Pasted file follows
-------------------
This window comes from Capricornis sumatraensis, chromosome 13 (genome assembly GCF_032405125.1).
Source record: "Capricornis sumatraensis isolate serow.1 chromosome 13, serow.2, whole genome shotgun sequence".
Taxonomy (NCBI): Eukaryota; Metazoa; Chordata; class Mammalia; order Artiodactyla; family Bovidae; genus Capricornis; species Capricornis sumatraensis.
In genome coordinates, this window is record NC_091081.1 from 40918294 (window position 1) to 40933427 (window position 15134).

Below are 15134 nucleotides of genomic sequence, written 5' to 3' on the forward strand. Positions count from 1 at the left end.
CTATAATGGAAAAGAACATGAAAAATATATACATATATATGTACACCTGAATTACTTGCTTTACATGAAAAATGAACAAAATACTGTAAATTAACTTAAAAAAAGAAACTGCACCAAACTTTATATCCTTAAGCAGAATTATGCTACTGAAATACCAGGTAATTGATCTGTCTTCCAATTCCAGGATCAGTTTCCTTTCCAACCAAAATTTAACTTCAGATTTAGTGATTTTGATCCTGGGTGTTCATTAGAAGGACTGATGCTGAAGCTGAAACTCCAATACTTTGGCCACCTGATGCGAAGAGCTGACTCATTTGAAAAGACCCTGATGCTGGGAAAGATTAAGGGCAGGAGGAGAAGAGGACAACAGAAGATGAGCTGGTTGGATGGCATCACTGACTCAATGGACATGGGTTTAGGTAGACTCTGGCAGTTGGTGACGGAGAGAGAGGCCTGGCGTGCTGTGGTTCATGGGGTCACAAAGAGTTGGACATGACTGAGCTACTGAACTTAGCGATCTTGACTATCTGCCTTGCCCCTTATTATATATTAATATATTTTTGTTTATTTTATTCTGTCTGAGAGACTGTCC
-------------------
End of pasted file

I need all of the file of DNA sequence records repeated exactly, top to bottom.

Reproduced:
This window comes from Capricornis sumatraensis, chromosome 13 (genome assembly GCF_032405125.1).
Source record: "Capricornis sumatraensis isolate serow.1 chromosome 13, serow.2, whole genome shotgun sequence".
Taxonomy (NCBI): Eukaryota; Metazoa; Chordata; class Mammalia; order Artiodactyla; family Bovidae; genus Capricornis; species Capricornis sumatraensis.
In genome coordinates, this window is record NC_091081.1 from 40918294 (window position 1) to 40933427 (window position 15134).

Below are 15134 nucleotides of genomic sequence, written 5' to 3' on the forward strand. Positions count from 1 at the left end.
CTATAATGGAAAAGAACATGAAAAATATATACATATATATGTACACCTGAATTACTTGCTTTACATGAAAAATGAACAAAATACTGTAAATTAACTTAAAAAAAGAAACTGCACCAAACTTTATATCCTTAAGCAGAATTATGCTACTGAAATACCAGGTAATTGATCTGTCTTCCAATTCCAGGATCAGTTTCCTTTCCAACCAAAATTTAACTTCAGATTTAGTGATTTTGATCCTGGGTGTTCATTAGAAGGACTGATGCTGAAGCTGAAACTCCAATACTTTGGCCACCTGATGCGAAGAGCTGACTCATTTGAAAAGACCCTGATGCTGGGAAAGATTAAGGGCAGGAGGAGAAGAGGACAACAGAAGATGAGCTGGTTGGATGGCATCACTGACTCAATGGACATGGGTTTAGGTAGACTCTGGCAGTTGGTGACGGAGAGAGAGGCCTGGCGTGCTGTGGTTCATGGGGTCACAAAGAGTTGGACATGACTGAGCTACTGAACTTAGCGATCTTGACTATCTGCCTTGCCCCTTATTATATATTAATATATTTTTGTTTATTTTATTCTGTCTGAGAGACTGTCC